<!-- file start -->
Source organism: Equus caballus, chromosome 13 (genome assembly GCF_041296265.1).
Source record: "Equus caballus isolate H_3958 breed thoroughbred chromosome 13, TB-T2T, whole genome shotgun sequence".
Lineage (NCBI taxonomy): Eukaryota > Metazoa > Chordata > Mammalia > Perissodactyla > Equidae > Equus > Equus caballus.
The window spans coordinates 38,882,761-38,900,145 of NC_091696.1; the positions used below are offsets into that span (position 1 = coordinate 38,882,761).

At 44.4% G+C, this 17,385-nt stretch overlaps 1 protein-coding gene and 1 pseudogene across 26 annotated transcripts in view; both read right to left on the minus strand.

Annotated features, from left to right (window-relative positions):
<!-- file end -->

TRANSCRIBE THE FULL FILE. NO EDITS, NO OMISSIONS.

Source organism: Equus caballus, chromosome 13 (genome assembly GCF_041296265.1).
Source record: "Equus caballus isolate H_3958 breed thoroughbred chromosome 13, TB-T2T, whole genome shotgun sequence".
Lineage (NCBI taxonomy): Eukaryota > Metazoa > Chordata > Mammalia > Perissodactyla > Equidae > Equus > Equus caballus.
The window spans coordinates 38,882,761-38,900,145 of NC_091696.1; the positions used below are offsets into that span (position 1 = coordinate 38,882,761).

At 44.4% G+C, this 17,385-nt stretch overlaps 1 protein-coding gene and 1 pseudogene across 26 annotated transcripts in view; both read right to left on the minus strand.

Annotated features, from left to right (window-relative positions):